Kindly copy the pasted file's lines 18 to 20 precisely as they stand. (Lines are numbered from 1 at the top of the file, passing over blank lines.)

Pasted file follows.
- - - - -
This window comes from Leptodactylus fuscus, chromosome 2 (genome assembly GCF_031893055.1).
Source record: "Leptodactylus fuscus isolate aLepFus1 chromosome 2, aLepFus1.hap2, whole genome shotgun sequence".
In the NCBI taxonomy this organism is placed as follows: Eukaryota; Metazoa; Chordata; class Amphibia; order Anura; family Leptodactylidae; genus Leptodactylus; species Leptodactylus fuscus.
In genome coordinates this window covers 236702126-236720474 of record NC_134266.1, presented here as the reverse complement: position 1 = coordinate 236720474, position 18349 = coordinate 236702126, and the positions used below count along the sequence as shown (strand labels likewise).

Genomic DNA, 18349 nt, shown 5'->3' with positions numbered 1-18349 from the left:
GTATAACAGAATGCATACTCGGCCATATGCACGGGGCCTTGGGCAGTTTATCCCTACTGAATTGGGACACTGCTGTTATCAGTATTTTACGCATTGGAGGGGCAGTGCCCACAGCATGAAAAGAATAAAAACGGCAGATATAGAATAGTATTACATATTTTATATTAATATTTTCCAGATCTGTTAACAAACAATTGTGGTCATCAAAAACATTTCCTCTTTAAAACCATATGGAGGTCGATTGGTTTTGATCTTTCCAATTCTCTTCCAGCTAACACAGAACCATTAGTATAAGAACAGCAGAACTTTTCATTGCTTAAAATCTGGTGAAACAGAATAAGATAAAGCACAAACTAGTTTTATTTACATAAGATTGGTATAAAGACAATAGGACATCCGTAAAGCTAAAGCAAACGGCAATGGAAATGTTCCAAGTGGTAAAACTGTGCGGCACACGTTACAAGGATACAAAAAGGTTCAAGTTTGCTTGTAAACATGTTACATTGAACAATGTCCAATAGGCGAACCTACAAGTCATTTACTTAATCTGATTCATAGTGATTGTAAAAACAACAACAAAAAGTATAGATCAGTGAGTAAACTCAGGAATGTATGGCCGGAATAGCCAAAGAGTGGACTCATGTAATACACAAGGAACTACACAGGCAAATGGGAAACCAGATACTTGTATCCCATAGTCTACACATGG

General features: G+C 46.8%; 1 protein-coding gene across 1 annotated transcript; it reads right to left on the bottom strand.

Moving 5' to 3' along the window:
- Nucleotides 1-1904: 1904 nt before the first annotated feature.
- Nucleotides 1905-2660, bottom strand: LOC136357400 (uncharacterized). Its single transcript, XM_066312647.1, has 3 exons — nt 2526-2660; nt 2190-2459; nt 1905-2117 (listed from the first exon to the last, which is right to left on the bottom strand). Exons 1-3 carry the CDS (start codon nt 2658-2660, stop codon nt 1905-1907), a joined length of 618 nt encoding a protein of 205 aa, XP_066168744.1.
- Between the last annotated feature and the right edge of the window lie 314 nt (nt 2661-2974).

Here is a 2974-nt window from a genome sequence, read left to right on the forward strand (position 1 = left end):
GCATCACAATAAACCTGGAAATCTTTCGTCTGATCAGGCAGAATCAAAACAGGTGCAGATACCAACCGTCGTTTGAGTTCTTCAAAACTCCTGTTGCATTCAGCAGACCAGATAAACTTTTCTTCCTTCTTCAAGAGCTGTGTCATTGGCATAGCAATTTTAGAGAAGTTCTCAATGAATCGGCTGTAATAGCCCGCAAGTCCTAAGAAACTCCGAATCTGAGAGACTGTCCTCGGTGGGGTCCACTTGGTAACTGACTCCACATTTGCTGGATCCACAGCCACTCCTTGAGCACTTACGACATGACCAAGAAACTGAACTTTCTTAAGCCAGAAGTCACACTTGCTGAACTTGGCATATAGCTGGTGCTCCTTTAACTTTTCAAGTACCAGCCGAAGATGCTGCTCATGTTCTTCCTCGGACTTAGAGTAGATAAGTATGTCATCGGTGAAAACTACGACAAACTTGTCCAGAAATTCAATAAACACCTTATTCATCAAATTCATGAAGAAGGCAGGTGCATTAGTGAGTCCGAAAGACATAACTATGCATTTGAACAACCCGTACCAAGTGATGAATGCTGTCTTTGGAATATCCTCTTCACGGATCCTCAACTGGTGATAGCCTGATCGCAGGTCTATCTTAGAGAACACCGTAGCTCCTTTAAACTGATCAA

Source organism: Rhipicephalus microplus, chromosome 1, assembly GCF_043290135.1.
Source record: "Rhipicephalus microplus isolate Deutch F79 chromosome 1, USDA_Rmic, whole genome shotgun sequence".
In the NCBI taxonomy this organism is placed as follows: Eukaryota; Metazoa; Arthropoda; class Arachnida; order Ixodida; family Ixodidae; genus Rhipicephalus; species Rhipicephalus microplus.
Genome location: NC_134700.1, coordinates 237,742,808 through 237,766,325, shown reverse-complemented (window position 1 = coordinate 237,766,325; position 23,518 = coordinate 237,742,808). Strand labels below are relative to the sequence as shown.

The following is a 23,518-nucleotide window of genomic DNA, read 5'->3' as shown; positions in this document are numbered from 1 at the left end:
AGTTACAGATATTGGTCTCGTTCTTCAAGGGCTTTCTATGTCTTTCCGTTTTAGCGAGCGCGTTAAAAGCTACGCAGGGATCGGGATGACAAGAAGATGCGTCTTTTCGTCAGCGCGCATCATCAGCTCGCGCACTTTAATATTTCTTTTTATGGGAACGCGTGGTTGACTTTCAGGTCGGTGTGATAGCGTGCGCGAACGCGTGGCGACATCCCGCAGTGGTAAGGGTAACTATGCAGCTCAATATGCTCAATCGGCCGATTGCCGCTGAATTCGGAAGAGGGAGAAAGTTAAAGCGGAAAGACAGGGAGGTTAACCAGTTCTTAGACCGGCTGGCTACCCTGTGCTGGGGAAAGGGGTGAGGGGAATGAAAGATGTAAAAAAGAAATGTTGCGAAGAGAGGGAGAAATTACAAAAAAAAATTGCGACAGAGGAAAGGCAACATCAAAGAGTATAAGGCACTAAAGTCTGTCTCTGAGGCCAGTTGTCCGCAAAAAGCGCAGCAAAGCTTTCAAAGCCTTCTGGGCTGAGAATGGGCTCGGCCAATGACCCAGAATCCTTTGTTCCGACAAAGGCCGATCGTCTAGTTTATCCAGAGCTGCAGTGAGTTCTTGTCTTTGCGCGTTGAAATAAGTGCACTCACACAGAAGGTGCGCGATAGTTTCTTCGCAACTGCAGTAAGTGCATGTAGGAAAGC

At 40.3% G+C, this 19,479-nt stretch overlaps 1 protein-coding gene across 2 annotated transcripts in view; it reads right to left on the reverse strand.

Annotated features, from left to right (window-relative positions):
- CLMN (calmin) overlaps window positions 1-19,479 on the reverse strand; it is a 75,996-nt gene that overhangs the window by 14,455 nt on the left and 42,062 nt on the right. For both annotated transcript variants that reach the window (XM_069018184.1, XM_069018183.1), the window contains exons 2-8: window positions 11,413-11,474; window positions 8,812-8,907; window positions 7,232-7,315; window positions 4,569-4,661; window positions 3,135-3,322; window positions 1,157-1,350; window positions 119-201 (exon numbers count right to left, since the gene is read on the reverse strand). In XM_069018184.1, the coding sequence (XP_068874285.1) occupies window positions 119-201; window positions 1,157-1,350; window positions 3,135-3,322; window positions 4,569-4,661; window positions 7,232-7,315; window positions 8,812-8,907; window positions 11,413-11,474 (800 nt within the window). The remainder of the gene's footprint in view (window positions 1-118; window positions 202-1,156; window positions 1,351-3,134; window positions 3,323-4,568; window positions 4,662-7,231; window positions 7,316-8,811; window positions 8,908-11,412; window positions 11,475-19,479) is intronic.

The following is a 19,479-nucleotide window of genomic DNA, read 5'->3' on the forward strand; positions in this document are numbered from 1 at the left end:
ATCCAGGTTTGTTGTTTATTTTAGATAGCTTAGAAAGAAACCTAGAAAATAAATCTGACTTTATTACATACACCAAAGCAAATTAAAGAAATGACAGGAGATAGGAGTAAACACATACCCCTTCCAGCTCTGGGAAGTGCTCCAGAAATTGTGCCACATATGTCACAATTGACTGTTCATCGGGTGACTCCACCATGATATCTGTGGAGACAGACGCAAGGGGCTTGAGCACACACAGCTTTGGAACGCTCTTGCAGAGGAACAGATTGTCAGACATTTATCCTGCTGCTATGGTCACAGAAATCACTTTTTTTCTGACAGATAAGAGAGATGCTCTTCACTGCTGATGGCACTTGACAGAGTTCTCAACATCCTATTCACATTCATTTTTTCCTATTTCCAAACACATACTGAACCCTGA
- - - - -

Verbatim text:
The following is a 23,518-nucleotide window of genomic DNA, read 5'->3' as shown; positions in this document are numbered from 1 at the left end:
AGTTACAGATATTGGTCTCGTTCTTCAAGGGCTTTCTATGTCTTTCCGTTTTAGCGAGCGCGTTAAAAGCTACGCAGGGATCGGGATGACAAGAAGATGCGTCTTTTCGTCAGCGCGCATCATCAGCTCGCGCACTTTAATATTTCTTTTTATGGGAACGCGTGGTTGACTTTCAGGTCGGTGTGATAGCGTGCGCGAACGCGTGGCGACATCCCGCAGTGGTAAGGGTAACTATGCAGCTCAATATGCTCAATCGGCCGATTGCCGCTGAATTCGGAAGAGGGAGAAAGTTAAAGCGGAAAGACAGGGAGGTTAACCAGTTCTTAGACCGGCTGGCTACCCTGTGCTGGGGAAAGGGGTGAGGGGAATGAAAGATGTAAAAAAGAAATGTTGCGAAGAGAGGGAGAAATTACAAAAAAAAATTGCGACAGAGGAAAGGCAACATCAAAGAGTATAAGGCACTAAAGTCTGTCTCTGAGGCCAGTTGTCCGCAAAAAGCGCAGCAAAGCTTTCAAAGCCTTCTGGGCTGAGAATGGGCTCGGCCAATGACCCAGAATCCTTTGTTCCGACAAAGGCCGATCGTCTAGTTTATCCAGAGCTGCAGTGAGTTCTTGTCTTTGCGCGTTGAAATAAGTGCACTCACACAGAAGGTGCGCGATAGTTTCTTCGCAACTGCAGTAAGTGCATGTAGGAAAGC

At 40.3% G+C, this 19,479-nt stretch overlaps 1 protein-coding gene across 2 annotated transcripts in view; it reads right to left on the reverse strand.